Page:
Many of today’s test applications require the transfer of large amounts of data from instrument to PC. When choosing instrumentation, you need to know which transfer rates your PC supports. The USB standard provides four data transfer rates:
- Low-Speed – Data transfer at 1.5 Mb/s. Devices such as mice and keyboards typically use this lowest transfer speed. This was part of the original USB 1.0 standard.
- Full-Speed – Data transfer at 12 Mb/s. Until the introduction of Hi-Speed USB in 2000, this was the fastest transfer speed for USB. This was also part of the original USB 1.0 standard.
- High-Speed – Data transfer at 480 Mb/s. Introduced in the Hi-Speed USB standard (USB 2.0), the high-speed transfer rate made USB a viable option for sending large amounts of data such as audio and video.
- Super-Speed - Data transfer at 1 Gb/s. This was introduced with the USB 3.0 standard.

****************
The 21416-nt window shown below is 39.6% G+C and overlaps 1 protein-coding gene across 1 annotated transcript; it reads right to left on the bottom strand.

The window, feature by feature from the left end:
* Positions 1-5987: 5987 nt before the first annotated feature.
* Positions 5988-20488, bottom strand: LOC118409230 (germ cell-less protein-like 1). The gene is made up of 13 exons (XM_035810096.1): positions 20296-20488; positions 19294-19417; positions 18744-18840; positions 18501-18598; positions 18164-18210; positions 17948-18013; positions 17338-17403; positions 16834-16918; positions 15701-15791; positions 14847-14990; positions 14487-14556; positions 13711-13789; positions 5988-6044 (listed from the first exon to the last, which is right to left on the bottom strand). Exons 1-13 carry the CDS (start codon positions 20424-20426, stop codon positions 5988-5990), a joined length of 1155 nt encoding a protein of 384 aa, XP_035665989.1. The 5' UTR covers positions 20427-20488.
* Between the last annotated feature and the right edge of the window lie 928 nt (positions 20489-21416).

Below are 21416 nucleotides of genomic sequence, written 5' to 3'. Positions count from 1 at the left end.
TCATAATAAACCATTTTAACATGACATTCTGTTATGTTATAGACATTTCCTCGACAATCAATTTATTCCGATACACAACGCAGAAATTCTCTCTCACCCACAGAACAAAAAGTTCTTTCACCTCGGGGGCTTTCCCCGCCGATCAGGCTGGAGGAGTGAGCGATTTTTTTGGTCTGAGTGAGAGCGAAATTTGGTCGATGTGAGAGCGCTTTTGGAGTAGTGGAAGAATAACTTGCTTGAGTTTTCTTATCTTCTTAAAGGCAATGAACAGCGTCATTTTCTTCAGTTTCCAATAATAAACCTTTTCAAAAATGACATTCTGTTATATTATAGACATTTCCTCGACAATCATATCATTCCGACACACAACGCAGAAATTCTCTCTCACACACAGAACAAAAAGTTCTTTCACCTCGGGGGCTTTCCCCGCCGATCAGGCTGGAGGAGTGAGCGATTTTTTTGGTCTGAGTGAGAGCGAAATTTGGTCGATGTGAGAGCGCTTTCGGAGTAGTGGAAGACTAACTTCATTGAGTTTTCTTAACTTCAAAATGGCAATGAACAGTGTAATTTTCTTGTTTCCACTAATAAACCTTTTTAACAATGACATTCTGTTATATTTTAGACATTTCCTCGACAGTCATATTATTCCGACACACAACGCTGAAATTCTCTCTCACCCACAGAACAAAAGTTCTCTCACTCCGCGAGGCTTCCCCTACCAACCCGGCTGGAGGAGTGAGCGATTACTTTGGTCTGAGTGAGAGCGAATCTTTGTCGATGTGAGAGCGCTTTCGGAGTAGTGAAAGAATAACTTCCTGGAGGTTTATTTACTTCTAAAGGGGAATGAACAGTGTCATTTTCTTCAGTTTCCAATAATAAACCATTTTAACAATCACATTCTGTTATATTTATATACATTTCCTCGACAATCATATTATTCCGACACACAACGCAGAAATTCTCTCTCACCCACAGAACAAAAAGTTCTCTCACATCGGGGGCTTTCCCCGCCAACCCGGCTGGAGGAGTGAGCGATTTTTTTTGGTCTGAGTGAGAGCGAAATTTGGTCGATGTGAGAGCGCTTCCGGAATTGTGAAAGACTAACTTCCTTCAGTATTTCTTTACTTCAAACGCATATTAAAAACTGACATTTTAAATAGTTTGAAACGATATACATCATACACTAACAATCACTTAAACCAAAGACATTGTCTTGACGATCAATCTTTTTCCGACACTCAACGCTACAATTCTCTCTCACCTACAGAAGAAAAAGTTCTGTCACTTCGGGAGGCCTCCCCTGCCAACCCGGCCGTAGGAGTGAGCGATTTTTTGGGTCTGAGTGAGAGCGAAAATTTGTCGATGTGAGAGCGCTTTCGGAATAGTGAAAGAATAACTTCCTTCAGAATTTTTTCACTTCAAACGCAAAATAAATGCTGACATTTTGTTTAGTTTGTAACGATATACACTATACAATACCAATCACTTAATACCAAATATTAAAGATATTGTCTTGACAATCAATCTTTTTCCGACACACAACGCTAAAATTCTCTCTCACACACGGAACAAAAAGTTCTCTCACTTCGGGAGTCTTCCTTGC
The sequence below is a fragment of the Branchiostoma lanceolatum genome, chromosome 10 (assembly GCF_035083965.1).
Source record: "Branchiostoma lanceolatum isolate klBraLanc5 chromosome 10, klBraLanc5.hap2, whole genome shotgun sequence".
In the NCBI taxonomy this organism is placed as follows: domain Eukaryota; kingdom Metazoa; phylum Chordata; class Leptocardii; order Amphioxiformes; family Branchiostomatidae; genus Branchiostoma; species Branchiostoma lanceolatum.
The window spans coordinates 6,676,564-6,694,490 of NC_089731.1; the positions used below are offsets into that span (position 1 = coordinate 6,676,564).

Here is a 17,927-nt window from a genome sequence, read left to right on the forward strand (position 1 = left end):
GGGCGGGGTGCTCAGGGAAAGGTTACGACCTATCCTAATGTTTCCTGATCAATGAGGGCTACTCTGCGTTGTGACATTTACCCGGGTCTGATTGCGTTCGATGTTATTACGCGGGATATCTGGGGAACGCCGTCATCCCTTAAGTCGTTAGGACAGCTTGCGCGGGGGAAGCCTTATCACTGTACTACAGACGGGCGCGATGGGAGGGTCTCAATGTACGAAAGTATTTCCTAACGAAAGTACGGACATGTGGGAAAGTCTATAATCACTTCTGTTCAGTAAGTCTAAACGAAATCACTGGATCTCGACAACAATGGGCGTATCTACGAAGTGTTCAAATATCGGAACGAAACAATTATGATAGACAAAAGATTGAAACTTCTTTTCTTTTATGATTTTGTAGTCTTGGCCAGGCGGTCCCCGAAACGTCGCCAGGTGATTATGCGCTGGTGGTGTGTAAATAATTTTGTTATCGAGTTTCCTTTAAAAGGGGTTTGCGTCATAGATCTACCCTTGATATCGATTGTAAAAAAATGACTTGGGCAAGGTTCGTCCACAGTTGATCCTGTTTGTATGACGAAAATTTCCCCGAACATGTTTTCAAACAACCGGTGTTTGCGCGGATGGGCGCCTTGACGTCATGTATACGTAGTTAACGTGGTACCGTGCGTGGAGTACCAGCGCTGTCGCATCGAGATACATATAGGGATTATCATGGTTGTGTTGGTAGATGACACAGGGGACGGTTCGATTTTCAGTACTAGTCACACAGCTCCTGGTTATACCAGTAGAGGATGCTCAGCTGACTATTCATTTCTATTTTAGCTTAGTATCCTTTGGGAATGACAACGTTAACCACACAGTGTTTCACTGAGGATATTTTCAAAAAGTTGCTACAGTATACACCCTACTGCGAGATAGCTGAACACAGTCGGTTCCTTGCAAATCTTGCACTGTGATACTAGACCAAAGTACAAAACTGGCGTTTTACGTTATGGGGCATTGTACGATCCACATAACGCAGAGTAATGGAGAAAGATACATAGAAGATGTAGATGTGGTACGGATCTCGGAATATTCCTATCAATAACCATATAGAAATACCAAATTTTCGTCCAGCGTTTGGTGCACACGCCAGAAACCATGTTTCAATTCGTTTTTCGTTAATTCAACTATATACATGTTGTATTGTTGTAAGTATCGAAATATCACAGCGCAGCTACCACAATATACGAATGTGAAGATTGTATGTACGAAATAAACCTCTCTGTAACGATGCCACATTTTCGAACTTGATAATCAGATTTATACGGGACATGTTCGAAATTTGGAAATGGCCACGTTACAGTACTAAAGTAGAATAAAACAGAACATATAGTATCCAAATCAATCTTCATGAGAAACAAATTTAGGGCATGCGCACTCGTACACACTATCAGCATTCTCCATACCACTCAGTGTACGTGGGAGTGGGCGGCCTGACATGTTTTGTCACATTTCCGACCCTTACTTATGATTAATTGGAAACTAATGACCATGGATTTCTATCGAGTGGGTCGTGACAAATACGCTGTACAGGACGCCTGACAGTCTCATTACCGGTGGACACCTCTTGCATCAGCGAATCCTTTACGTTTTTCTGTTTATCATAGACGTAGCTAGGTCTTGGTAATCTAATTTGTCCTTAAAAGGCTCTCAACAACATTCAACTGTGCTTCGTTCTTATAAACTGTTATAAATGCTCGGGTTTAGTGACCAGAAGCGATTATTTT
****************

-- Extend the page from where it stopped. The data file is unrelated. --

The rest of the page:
Every successive USB standard has maintained backwards compatibility with older standards. While the USB 2.0 specification introduced the high-speed transfer rate, it also maintained backward compatibility with the lower-speed rates, as did the USB 3.0 with it's predecessors. As such, devices are often called USB 3.0-compatible while only supporting the low, full, and high-speed transfer rates. When purchasing new instrumentation, look for the phrase “Super-Speed USB” to ensure that the instrument can support the fastest transfer rates.